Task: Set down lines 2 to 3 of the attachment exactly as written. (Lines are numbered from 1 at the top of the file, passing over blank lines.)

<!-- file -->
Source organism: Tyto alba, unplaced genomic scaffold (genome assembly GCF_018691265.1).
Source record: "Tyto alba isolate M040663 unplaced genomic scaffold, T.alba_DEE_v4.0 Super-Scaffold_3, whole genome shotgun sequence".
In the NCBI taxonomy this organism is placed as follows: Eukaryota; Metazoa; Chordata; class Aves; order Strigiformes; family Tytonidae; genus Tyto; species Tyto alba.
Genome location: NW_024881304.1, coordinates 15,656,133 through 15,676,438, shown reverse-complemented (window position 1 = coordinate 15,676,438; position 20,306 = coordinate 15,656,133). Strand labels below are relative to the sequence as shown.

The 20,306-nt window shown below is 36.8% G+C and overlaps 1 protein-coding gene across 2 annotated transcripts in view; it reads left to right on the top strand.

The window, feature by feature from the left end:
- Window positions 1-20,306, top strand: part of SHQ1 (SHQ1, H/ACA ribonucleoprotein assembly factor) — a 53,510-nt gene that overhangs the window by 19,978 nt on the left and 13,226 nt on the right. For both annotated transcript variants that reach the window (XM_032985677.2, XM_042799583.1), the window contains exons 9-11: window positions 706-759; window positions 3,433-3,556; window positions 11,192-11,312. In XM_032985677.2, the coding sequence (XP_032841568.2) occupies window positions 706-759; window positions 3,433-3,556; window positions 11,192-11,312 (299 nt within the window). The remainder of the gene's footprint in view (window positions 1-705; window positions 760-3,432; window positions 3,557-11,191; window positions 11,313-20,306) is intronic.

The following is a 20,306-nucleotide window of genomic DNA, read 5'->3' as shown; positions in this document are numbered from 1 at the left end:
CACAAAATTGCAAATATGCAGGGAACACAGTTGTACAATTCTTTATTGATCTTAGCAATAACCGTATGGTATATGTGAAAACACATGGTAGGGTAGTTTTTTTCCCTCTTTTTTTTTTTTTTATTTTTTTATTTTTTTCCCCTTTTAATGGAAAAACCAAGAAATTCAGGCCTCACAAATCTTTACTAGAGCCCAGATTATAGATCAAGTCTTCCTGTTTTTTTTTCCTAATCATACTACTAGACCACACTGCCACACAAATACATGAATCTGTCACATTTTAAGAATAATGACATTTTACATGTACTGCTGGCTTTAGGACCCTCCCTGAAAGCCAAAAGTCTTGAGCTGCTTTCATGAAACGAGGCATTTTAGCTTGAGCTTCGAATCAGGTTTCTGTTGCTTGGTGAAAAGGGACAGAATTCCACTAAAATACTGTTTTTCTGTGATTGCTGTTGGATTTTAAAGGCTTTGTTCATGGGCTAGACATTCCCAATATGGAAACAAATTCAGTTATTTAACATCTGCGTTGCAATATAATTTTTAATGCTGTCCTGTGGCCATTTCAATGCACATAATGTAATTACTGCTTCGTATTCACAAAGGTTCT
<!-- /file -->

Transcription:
Source record: "Tyto alba isolate M040663 unplaced genomic scaffold, T.alba_DEE_v4.0 Super-Scaffold_3, whole genome shotgun sequence".
In the NCBI taxonomy this organism is placed as follows: Eukaryota; Metazoa; Chordata; class Aves; order Strigiformes; family Tytonidae; genus Tyto; species Tyto alba.